The stories, images and vision produced by Steve Sabol will last forever. Now his legacy will too.
Sabol will be included in the centennial class of the Pro Football Hall of Fame that will be presented this summer, although posthumously. The former NFL Films administrator died in 2012 at the age of 69 after a brain cancer.
Sabol's father, Ed, whom he will join in the Hall of Fame, founded NFL Films in 1962. Together, they will become the third father and son combo to reach Canton (Art and Dan Rooney, Tim and Wellington Mara are the others).
Steve Sabol worked with his father from 1964 as director of photography and assumed the position of president of the company in 1985. He led NFL Films to more than 100 Emmy awards under his administration, including 35 of his, in categories ranging from writing and direction to cinematography and production.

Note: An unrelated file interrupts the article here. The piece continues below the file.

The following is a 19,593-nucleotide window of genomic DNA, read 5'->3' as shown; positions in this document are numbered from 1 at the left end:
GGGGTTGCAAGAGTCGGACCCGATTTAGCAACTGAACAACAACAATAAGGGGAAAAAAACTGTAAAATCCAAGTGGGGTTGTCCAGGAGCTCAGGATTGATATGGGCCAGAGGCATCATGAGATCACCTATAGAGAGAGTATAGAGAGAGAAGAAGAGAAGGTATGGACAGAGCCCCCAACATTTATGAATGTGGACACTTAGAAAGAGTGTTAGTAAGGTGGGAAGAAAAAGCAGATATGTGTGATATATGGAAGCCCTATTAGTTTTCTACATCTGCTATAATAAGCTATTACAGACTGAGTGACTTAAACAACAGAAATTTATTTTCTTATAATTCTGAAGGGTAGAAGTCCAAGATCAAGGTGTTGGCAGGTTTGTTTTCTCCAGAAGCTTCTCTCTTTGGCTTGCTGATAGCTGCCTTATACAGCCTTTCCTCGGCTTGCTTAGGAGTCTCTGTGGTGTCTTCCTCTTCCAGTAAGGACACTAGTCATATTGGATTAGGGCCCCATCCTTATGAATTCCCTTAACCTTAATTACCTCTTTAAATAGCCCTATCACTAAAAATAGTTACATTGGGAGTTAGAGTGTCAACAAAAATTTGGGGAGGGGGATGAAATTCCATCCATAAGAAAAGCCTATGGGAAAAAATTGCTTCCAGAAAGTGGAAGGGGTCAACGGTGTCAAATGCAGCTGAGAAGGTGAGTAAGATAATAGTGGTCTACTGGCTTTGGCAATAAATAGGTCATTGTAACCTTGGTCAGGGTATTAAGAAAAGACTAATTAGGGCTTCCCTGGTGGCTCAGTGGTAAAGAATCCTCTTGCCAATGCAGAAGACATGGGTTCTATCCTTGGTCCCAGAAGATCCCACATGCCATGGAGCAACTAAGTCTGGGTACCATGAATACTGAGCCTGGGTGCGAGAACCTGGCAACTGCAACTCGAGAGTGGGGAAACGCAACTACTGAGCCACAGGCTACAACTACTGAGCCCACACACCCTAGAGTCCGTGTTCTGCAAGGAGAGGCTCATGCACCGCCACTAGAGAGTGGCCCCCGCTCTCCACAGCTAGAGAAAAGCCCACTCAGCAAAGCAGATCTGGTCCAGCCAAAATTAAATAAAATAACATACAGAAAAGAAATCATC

"Steve was the creative genius behind the remarkable work of NFL Films," said NFL commissioner Roger Goodell after Sabol's death. "Steve's passion for football was only matched by his talent and energy. He was a great contributor to the success of the NFL, a man who changed the way we saw football and sports, and a great friend. His legacy is insured".
Among the greatest achievements of NFL Films is the innovation of wiring players to provide live audio streams. Other innovations such as the editing edition, the music behind sports films and the slow motion at ground level are attributed to Sabol.
The programs produced by NFL Films include "Inside the NFL", "A Football Life" and "NFL Films Presents".
"I never thought about what I was doing as a way to sell the NFL" Sabol told CNBC in June 2012. "I was making films about a sport I loved, about players and coaches I respected. I wanted to convey my love for the game through the movies. And most artists convey their love through of art. And my Art and my love were expressed through cinema. "